Government, unlike private business, does not always have a legion of natural competitors (national defense, for instance). However, government does compete with the private sector in a variety of ways (public universities and the Postal Service just to name a few). I believe that defining the role of government starts by examining what you want government to do and placing it into one of the four boxes of the two by two matrix below:

          I.     Things government does well that private industry also does well
        II.     Things government does well that private industry does poorly
      III.     Things government does poorly that private industry does well
      IV.     Things government does poorly that private industry also does poorly

Like Welch’s three circles, we should examine everything that government does through this matrix to determine where to “fix,” where to “close,” and where to “double down.”

Let’s start with the easy stuff in boxes II and III.

We should be doubling down on government investment in functions falling into box II, not only because government excels, but also because there is no logical alternative. Many of these functions are so-called “natural monopolies” such as water and national defense (though there is admittedly some question as to whether government does well in these categories—more on that later).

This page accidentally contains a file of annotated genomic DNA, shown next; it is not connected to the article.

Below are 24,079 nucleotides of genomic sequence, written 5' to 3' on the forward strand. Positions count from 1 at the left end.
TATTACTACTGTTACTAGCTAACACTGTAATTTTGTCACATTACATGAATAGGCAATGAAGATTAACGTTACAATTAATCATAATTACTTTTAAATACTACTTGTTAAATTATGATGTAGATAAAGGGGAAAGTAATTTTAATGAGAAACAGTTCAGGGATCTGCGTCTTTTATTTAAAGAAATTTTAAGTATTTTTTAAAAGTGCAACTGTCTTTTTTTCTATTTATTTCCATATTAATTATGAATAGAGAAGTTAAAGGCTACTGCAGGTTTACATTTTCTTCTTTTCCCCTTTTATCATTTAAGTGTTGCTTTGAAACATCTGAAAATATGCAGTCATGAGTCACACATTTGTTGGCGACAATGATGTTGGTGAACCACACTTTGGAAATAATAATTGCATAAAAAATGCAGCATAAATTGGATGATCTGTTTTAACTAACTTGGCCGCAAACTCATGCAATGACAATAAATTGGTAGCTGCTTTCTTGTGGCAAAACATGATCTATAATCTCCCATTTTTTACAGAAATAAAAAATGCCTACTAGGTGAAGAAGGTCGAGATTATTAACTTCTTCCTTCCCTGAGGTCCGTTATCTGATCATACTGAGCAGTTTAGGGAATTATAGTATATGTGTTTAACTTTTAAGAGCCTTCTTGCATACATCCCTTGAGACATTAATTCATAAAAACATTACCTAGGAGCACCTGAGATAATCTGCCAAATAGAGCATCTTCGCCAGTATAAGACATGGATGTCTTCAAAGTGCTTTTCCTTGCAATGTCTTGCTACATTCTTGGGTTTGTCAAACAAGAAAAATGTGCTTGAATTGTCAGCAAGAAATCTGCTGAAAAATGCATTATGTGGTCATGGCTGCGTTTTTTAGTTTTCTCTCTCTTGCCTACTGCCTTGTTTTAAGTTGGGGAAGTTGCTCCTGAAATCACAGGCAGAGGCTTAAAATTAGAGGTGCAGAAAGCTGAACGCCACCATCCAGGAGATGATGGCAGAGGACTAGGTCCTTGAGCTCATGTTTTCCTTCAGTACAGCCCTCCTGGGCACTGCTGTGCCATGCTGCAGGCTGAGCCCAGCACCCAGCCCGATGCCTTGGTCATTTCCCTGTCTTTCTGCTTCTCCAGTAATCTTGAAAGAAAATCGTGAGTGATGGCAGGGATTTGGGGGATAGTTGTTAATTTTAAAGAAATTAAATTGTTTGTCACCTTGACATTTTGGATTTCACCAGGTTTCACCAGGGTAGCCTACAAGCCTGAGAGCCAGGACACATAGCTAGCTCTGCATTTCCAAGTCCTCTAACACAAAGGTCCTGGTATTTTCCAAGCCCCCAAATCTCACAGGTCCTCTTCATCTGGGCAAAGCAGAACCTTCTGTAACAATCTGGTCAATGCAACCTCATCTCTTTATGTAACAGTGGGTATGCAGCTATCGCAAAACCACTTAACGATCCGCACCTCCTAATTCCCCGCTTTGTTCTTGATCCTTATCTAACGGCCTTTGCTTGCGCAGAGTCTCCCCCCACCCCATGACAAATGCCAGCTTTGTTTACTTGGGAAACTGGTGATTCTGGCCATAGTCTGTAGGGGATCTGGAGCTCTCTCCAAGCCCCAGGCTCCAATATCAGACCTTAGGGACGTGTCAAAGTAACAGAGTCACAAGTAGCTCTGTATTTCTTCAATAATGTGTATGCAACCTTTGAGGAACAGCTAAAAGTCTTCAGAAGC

We should completely eliminate functions in box III, where government is a woeful failure and private industry does fairly well. Venture capital (“picking winners and losers”) is perhaps the most obvious example of this, though others surely exist.

Now things get tricky. What do we do with box I? I believe that we should neither buy or sell, but “hold” our investments in these areas and take advantage of the private sector mechanism where feasible. For instance, few government investments are as beneficial as higher education and research and development. However, private universities (here’s looking at you, MIT) are incredibly successful at putting these dollars to work. Thus, government should continue to provide public higher education (particularly to provide low-cost alternatives to students of lesser means), while also pumping billions of dollars into R&D at America’s private colleges and universities.

Lastly, we come upon the bane of our existence: box IV. The first question to ask is whether the function need occur at all. Assuming that the answer is yes—and that someone has to do it—government has no choice but to fill the gap. However, given government’s terrible track record, legislators must be even more willing than usual to (a) experiment with innovative approaches to service delivery and (b) exercise unusually probing oversight.

A good example of this is the operation of commuter railroads. In Massachusetts, both the government (MBTA) and private enterprise (MBCR) have proven ineffective at keeping the trains on time and on budget. Thus even though optimism abounds that a new private carrier, Keolis, will succeed where others have failed, legislators should be on the lookout for waste, fraud, and failure.

In the end, like Welch’s circles, the matrix I’ve outlined won’t hold all functions demanded of government or the private sector. However, it is an effort to get at one of the first principles of American democracy: how to determine the shape and scope of our government.